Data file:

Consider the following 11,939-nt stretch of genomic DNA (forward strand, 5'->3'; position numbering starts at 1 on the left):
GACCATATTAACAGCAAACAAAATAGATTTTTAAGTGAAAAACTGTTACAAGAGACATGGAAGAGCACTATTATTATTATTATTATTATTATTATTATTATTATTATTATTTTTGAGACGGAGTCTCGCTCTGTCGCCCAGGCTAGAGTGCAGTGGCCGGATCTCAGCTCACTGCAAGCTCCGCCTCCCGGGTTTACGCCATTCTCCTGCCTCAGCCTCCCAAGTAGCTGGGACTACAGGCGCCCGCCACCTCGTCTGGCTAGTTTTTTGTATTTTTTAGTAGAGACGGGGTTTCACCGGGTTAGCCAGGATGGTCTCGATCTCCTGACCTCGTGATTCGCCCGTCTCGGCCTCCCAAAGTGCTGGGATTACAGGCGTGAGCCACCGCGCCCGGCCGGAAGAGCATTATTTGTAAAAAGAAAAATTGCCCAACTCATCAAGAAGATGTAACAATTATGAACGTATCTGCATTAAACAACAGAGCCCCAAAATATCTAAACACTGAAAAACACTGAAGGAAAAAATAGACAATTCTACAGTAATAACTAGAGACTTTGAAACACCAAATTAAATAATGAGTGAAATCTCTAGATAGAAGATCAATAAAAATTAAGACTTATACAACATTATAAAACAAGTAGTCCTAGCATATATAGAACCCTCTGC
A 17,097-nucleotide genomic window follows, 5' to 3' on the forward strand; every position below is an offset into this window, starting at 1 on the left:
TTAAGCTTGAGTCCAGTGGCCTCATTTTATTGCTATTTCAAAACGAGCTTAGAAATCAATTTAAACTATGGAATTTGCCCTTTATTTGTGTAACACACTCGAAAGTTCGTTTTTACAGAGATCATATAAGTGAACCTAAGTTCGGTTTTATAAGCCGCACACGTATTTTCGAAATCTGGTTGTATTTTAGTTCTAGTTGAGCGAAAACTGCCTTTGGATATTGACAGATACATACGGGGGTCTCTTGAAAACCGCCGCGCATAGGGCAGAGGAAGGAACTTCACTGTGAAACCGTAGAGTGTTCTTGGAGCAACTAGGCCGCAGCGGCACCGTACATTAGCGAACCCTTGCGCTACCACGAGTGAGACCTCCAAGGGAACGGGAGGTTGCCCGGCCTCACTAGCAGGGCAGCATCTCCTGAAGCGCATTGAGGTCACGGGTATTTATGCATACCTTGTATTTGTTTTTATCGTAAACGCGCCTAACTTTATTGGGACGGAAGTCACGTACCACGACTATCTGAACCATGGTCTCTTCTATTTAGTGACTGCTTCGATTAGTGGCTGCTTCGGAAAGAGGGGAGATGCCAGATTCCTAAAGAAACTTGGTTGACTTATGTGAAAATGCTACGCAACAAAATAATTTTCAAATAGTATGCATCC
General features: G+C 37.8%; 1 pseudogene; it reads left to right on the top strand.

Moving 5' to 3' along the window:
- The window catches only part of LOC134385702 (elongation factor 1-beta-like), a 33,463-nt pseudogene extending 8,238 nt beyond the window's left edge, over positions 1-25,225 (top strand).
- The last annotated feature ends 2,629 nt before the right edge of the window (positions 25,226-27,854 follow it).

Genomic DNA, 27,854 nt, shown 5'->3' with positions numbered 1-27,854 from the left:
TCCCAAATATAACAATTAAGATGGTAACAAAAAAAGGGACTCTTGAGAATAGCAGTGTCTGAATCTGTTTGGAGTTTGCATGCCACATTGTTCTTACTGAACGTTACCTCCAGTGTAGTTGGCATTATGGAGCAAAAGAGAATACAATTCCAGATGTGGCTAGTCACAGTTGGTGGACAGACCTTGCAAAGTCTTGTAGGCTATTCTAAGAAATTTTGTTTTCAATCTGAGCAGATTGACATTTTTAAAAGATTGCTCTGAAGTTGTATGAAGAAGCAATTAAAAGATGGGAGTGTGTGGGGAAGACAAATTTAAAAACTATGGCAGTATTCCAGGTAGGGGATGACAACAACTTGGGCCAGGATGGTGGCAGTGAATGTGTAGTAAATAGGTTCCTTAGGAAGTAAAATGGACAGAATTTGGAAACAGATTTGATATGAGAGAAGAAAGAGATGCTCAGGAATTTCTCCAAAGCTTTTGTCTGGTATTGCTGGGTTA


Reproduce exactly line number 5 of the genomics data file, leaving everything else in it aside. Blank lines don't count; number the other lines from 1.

General features: G+C 37.8%; 1 pseudogene; it reads left to right on the top strand.